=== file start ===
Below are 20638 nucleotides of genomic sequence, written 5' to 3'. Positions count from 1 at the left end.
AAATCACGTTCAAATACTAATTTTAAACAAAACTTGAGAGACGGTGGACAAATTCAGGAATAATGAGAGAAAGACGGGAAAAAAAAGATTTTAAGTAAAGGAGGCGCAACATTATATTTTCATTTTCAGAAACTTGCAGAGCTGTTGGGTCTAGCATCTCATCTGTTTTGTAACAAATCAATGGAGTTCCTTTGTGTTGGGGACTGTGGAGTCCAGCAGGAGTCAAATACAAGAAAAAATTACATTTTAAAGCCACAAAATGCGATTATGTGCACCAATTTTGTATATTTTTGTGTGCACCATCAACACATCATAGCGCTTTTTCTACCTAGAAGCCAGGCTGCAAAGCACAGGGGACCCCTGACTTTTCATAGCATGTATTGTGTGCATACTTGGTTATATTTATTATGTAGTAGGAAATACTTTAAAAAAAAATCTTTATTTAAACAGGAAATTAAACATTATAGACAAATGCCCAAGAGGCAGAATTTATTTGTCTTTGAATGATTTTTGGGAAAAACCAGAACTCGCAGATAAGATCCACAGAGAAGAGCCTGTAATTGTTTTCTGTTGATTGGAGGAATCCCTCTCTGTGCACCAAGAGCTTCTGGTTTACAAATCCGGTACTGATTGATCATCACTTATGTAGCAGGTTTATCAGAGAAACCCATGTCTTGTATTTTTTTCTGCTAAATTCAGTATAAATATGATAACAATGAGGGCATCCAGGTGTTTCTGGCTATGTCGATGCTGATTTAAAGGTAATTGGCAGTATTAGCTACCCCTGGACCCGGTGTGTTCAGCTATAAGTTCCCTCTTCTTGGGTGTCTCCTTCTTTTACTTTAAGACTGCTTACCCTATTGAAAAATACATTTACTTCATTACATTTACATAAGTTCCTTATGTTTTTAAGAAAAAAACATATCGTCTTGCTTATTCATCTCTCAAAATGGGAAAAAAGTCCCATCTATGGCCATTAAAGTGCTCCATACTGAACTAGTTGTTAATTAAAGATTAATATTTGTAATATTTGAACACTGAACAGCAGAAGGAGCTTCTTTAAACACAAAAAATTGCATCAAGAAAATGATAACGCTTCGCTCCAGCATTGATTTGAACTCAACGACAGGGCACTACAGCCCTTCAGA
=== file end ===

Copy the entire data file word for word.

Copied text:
Below are 20638 nucleotides of genomic sequence, written 5' to 3'. Positions count from 1 at the left end.
AAATCACGTTCAAATACTAATTTTAAACAAAACTTGAGAGACGGTGGACAAATTCAGGAATAATGAGAGAAAGACGGGAAAAAAAAGATTTTAAGTAAAGGAGGCGCAACATTATATTTTCATTTTCAGAAACTTGCAGAGCTGTTGGGTCTAGCATCTCATCTGTTTTGTAACAAATCAATGGAGTTCCTTTGTGTTGGGGACTGTGGAGTCCAGCAGGAGTCAAATACAAGAAAAAATTACATTTTAAAGCCACAAAATGCGATTATGTGCACCAATTTTGTATATTTTTGTGTGCACCATCAACACATCATAGCGCTTTTTCTACCTAGAAGCCAGGCTGCAAAGCACAGGGGACCCCTGACTTTTCATAGCATGTATTGTGTGCATACTTGGTTATATTTATTATGTAGTAGGAAATACTTTAAAAAAAAATCTTTATTTAAACAGGAAATTAAACATTATAGACAAATGCCCAAGAGGCAGAATTTATTTGTCTTTGAATGATTTTTGGGAAAAACCAGAACTCGCAGATAAGATCCACAGAGAAGAGCCTGTAATTGTTTTCTGTTGATTGGAGGAATCCCTCTCTGTGCACCAAGAGCTTCTGGTTTACAAATCCGGTACTGATTGATCATCACTTATGTAGCAGGTTTATCAGAGAAACCCATGTCTTGTATTTTTTTCTGCTAAATTCAGTATAAATATGATAACAATGAGGGCATCCAGGTGTTTCTGGCTATGTCGATGCTGATTTAAAGGTAATTGGCAGTATTAGCTACCCCTGGACCCGGTGTGTTCAGCTATAAGTTCCCTCTTCTTGGGTGTCTCCTTCTTTTACTTTAAGACTGCTTACCCTATTGAAAAATACATTTACTTCATTACATTTACATAAGTTCCTTATGTTTTTAAGAAAAAAACATATCGTCTTGCTTATTCATCTCTCAAAATGGGAAAAAAGTCCCATCTATGGCCATTAAAGTGCTCCATACTGAACTAGTTGTTAATTAAAGATTAATATTTGTAATATTTGAACACTGAACAGCAGAAGGAGCTTCTTTAAACACAAAAAATTGCATCAAGAAAATGATAACGCTTCGCTCCAGCATTGATTTGAACTCAACGACAGGGCACTACAGCCCTTCAGA